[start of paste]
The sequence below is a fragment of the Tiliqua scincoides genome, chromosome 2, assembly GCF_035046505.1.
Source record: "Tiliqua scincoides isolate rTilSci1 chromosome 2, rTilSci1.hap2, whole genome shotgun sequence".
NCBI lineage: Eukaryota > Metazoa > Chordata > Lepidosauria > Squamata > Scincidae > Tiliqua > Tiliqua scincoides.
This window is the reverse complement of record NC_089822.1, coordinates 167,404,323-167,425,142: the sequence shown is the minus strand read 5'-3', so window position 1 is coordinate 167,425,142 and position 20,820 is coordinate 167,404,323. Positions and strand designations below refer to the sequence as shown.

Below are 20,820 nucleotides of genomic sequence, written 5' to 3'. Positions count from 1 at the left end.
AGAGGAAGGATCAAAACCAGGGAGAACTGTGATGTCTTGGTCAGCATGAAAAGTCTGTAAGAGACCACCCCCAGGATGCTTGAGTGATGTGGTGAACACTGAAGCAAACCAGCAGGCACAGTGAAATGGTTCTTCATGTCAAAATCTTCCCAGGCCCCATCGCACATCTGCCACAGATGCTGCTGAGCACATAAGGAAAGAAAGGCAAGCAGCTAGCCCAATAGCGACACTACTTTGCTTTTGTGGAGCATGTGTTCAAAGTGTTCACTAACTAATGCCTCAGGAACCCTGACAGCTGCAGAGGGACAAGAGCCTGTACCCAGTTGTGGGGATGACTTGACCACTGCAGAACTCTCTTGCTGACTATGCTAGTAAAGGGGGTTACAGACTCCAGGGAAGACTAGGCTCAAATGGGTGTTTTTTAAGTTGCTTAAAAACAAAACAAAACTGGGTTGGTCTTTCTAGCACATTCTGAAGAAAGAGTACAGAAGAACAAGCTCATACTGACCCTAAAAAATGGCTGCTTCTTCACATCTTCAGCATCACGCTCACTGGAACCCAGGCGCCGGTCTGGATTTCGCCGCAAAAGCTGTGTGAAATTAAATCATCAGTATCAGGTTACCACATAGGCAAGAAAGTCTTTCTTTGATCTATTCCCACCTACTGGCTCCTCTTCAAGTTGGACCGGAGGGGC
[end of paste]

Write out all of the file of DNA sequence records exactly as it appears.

The sequence below is a fragment of the Tiliqua scincoides genome, chromosome 2, assembly GCF_035046505.1.
Source record: "Tiliqua scincoides isolate rTilSci1 chromosome 2, rTilSci1.hap2, whole genome shotgun sequence".
NCBI lineage: Eukaryota > Metazoa > Chordata > Lepidosauria > Squamata > Scincidae > Tiliqua > Tiliqua scincoides.
This window is the reverse complement of record NC_089822.1, coordinates 167,404,323-167,425,142: the sequence shown is the minus strand read 5'-3', so window position 1 is coordinate 167,425,142 and position 20,820 is coordinate 167,404,323. Positions and strand designations below refer to the sequence as shown.

Below are 20,820 nucleotides of genomic sequence, written 5' to 3'. Positions count from 1 at the left end.
AGAGGAAGGATCAAAACCAGGGAGAACTGTGATGTCTTGGTCAGCATGAAAAGTCTGTAAGAGACCACCCCCAGGATGCTTGAGTGATGTGGTGAACACTGAAGCAAACCAGCAGGCACAGTGAAATGGTTCTTCATGTCAAAATCTTCCCAGGCCCCATCGCACATCTGCCACAGATGCTGCTGAGCACATAAGGAAAGAAAGGCAAGCAGCTAGCCCAATAGCGACACTACTTTGCTTTTGTGGAGCATGTGTTCAAAGTGTTCACTAACTAATGCCTCAGGAACCCTGACAGCTGCAGAGGGACAAGAGCCTGTACCCAGTTGTGGGGATGACTTGACCACTGCAGAACTCTCTTGCTGACTATGCTAGTAAAGGGGGTTACAGACTCCAGGGAAGACTAGGCTCAAATGGGTGTTTTTTAAGTTGCTTAAAAACAAAACAAAACTGGGTTGGTCTTTCTAGCACATTCTGAAGAAAGAGTACAGAAGAACAAGCTCATACTGACCCTAAAAAATGGCTGCTTCTTCACATCTTCAGCATCACGCTCACTGGAACCCAGGCGCCGGTCTGGATTTCGCCGCAAAAGCTGTGTGAAATTAAATCATCAGTATCAGGTTACCACATAGGCAAGAAAGTCTTTCTTTGATCTATTCCCACCTACTGGCTCCTCTTCAAGTTGGACCGGAGGGGC